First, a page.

Berlin Summer Dialogue 2016

© UNHCR/P. Taggart

Displacement and Forced Migration –
Rethinking prevention

Berlin Town Hall
29-30 June 2016

In 2015, the number of refugees and displaced persons worldwide reached over 60 million. Most remain inside their own national borders as internally displaced persons (IDPs) or flee to neighbouring countries. Only a very small number have so far sought refuge in Europe. Nonetheless, due to the surge in refugee numbers last year and the often dramatic circumstances in which they attempt to reach safety, which attracts considerable media coverage, there has been a noticeable shift in public attitudes in Europe and the pressure for action to be taken has increased. In addition to the question of how the refugees are initially to be cared for and subsequently integrated, the focus has shifted towards “tackling the causes of migration”. In media reports and political debates, however, the meaning of the phrase often remains unclear. A closer look at the situation reveals that the causes of displacement and forced migration are diverse and often interlinked. People leave their homes because their lives are at risk from war and armed conflict or because they lose their livelihoods, perhaps as a result of environmental change or the effects of international policy. The spread of Islamist groups in various countries also plays a role.

This year’s Berlin Summer Dialogue will provide a forum for debate about the underlying causes of displacement and forced migration and ways of tackling them – beyond short-term financial assistance and humanitarian aid. What role is played by international politics, e.g. trade or climate policy, in this context? Which political conditions in the countries of origin force people to leave their homes? What can the international community do to improve the situation in these countries? What measures can be taken in the host countries to create prospects for local communities but also for refugees – who often stay for many years – with a view to preventing further movements of people? And how can existing mechanisms be interlinked and refined to make them more sensitive to displacement and forced migration?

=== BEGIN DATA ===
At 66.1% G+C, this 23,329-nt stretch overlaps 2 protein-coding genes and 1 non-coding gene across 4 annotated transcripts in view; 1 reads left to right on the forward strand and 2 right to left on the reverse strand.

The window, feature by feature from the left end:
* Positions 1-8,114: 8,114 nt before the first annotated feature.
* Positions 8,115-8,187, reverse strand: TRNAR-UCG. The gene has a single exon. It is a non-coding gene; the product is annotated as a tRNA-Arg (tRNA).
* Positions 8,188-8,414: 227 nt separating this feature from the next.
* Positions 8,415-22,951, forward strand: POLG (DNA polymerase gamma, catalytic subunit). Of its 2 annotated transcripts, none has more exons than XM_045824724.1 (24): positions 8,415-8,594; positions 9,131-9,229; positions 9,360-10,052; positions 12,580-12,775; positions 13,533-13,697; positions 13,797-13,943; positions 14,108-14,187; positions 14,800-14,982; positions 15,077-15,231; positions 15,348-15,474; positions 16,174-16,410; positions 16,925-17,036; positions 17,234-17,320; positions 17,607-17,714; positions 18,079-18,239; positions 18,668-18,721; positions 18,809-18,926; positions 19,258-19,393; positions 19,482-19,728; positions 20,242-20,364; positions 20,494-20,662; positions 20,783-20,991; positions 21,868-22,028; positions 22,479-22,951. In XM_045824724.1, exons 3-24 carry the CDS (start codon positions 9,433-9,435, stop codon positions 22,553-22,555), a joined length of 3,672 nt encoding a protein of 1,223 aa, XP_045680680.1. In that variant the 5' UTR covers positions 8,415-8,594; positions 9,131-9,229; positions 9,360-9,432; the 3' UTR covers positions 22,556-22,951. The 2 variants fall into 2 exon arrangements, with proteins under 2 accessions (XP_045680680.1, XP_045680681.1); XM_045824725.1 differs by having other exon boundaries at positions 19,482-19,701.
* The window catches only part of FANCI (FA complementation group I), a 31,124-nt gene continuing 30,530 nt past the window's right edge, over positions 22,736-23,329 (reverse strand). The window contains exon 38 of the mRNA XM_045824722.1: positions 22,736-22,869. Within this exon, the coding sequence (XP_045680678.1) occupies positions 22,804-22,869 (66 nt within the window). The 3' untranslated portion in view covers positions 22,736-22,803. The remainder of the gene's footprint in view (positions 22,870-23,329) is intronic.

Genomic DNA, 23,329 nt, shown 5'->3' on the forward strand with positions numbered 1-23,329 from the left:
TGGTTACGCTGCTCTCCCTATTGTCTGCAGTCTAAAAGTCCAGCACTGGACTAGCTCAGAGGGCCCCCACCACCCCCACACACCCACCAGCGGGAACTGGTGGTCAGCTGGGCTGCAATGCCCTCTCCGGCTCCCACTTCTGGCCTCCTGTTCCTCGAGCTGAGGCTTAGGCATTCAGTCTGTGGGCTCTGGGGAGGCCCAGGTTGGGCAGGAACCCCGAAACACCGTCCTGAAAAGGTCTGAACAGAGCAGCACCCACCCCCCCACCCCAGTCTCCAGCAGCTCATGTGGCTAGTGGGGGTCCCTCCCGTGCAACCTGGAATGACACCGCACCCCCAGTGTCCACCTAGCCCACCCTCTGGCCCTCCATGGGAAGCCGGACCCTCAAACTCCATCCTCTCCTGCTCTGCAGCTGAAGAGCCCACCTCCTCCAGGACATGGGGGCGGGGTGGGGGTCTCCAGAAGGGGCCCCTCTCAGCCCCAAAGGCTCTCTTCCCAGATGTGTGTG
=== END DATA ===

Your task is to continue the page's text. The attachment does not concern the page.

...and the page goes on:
UN Treaty on business and human rights 


The United Nations started negotiating a possible legally binding treaty on business and human rights in 2014.The last session of the UN working group in October 2017 discussed, for the first time, elements of a possible treaty.  In the current edition of our Global Governance Spotlight series, Carlos López analyses the state of the negotiations and crucial challenges. 

:further info here

sef: Bonn Symposium 2017

Local partnerships to implement Agenda 2030 worldwide


In December 2017, sef: hosted, together with the Service Agency Communities in One World (SKEW) of Engagement Global gGmbH, the Federal State of North Rhine-Westphalia and other supporters, its annual Bonn Symposium. More than 120 experts discussed good examples of partnerships within and between municipalities worldwide. Read the conference report and have a look at the speakers’ presentations.

:further info here

sef: insights 7-9|2017


On the sidelines of the Bonn Symposium 2017 we had the chance to interview three international experts on local SDG implementation.

Mariam Yunusa, former Director of the World Urban Forum, speaks about why it is so important to implement the Sustainable Development Goals (SDGs) through local partnerships. Tasneem Essop elaborates on her motivation for the founding of the Energy Democracy Initiative in South Africa. And Abdihakim Ainte explains how he plans to equip young Somalis with better prospects for their future by conveying the SDGs. 

Read the interviews here!

:further info here